The key to staying warm in the winter is to stay dry. This is done by dressing in layers which are easily vented. While snow shoeing, hiking, or cross country skiing, an individual generates an enormous amount of body heat. Unless the person is careful, the body will overheat, and the person will begin to perspire. When the person stops to rest, the perspiration will begin to chill the body. It is therefore imperative that the active person dress in layers. When the body begins to heat up, the outer jacket should be vented, which is to say, unzipped. If heat continues to build, the outer jacket should be removed. If this does not cool the body enough to end perspiration, another layer should be vented, and perhaps shed. Eventually, the clothing will match the person's level of activity, where enough body heat is generated to keep the person warm, but not sweaty. If it is snowing, sleeting, or raining, be sure the outermost layer is waterproof.
If a person finds that he (or she) has not controlled his (or her) perspiration sufficiently, it is important to change out of the sweat-soaked garments as soon as possible. For once the chills set in, they are difficult to overcome. Do not wear cotton garments for winter camping. Cotton will keep you warm only if it is kept perfectly dry, and keeping it perfectly dry is nearly impossible. Winter campers are quick to admonish that cotton kills. Instead wear woolen or synthetic garments.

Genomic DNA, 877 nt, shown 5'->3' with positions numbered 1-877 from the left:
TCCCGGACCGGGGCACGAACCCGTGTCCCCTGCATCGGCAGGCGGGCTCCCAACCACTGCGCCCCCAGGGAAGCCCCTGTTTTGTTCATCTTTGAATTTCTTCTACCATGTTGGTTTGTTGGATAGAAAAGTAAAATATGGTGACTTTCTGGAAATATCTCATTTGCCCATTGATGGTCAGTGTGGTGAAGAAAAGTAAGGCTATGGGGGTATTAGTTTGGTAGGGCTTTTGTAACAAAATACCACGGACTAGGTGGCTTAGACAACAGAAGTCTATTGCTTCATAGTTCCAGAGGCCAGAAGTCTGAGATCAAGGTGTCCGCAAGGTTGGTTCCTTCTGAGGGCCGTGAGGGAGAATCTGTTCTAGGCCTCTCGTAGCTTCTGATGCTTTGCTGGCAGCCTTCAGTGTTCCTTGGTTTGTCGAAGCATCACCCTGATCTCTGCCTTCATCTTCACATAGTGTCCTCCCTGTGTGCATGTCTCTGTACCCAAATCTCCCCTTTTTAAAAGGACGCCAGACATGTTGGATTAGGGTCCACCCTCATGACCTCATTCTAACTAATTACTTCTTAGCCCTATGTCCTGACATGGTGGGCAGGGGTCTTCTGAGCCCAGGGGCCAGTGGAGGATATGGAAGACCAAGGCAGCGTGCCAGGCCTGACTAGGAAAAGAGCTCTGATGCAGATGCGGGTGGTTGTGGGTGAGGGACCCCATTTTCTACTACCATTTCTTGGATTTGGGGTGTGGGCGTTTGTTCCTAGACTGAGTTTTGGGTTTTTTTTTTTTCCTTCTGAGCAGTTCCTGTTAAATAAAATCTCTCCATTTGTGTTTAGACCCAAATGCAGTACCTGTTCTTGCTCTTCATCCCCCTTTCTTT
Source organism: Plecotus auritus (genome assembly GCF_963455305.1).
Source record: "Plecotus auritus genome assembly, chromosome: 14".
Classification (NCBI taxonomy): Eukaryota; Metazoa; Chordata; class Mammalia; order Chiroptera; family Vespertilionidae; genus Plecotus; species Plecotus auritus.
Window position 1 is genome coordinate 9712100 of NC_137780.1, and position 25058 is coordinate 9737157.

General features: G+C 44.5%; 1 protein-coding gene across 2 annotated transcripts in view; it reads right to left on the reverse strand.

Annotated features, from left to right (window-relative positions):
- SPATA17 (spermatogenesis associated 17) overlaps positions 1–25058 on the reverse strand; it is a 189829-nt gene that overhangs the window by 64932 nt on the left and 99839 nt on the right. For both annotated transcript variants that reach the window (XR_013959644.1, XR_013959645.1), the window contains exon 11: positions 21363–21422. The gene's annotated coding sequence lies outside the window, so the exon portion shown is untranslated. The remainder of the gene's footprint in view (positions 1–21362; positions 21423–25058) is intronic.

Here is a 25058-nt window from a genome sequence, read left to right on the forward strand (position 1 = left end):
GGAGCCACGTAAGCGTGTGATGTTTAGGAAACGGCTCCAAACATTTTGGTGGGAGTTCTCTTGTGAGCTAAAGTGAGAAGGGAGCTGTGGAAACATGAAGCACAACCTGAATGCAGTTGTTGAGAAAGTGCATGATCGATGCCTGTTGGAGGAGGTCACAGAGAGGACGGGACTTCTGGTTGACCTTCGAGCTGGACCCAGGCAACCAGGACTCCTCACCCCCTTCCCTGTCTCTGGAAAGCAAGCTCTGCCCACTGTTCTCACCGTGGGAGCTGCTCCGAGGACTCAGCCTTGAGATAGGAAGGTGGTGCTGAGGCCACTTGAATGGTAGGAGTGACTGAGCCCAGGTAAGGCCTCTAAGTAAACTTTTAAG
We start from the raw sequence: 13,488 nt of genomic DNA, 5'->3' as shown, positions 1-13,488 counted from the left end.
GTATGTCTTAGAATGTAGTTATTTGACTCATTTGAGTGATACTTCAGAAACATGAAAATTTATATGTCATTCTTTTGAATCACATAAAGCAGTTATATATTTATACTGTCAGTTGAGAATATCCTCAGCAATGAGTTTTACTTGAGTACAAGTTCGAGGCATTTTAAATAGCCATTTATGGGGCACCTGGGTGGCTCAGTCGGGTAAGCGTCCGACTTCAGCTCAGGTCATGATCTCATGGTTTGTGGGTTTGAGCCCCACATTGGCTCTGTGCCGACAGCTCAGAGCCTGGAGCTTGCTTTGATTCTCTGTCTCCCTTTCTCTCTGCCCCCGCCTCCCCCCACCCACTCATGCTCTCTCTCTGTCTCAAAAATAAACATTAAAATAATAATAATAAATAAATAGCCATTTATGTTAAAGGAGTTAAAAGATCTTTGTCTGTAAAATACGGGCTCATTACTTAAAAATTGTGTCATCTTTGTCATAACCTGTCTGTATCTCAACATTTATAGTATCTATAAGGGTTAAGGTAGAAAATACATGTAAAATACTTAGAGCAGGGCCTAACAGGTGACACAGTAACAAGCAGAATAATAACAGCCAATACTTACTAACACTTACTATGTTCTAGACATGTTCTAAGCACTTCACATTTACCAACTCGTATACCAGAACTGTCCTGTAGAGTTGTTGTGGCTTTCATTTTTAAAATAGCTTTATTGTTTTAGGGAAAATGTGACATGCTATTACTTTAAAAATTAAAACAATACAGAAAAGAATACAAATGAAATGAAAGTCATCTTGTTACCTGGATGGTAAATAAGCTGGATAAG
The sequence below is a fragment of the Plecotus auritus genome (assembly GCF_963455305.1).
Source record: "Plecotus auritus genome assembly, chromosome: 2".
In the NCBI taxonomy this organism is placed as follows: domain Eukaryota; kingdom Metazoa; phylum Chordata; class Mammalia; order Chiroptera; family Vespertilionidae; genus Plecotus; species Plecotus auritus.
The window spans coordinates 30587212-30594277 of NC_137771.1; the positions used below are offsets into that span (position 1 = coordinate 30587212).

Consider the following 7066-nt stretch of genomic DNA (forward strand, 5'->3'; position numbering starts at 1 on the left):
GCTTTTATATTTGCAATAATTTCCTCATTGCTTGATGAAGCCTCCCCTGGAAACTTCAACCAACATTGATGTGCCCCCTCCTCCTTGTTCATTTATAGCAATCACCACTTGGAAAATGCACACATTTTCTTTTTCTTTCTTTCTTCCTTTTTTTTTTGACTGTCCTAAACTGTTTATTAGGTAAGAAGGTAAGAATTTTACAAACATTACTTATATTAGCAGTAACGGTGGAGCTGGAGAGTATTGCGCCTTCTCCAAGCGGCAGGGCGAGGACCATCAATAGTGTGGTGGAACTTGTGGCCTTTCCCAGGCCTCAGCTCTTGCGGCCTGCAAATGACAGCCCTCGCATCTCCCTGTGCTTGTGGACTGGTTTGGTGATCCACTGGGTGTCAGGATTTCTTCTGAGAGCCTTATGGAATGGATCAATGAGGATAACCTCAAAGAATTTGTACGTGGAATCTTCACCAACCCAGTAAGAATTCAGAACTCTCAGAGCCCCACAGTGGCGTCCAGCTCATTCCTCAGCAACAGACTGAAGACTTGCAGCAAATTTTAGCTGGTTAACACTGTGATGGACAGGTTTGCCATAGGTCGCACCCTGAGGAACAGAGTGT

When the day's exertion ends, it is time to start adding layers again. When it is finally time to go to bed, the winter camper should climb into a warm sleeping bag and zip up. Sleeping bags are generally given a temperature rating. It would be foolish to set out on a winter camping expedition with a $10.00 sleeping bag that is only good down to 40°F. Make sure the temperature rating matches the expected conditions, and reserve a little margin for bad forecasting. Also, don't forget that weather forecasts often do not cover higher elevations, so if you're hiking in mountainous areas, be aware of the conditions at the altitude you're going to be spending your time. Again, if perspiration begins, the bag should be partially unzipped to allow the air to cool the body before sweat does.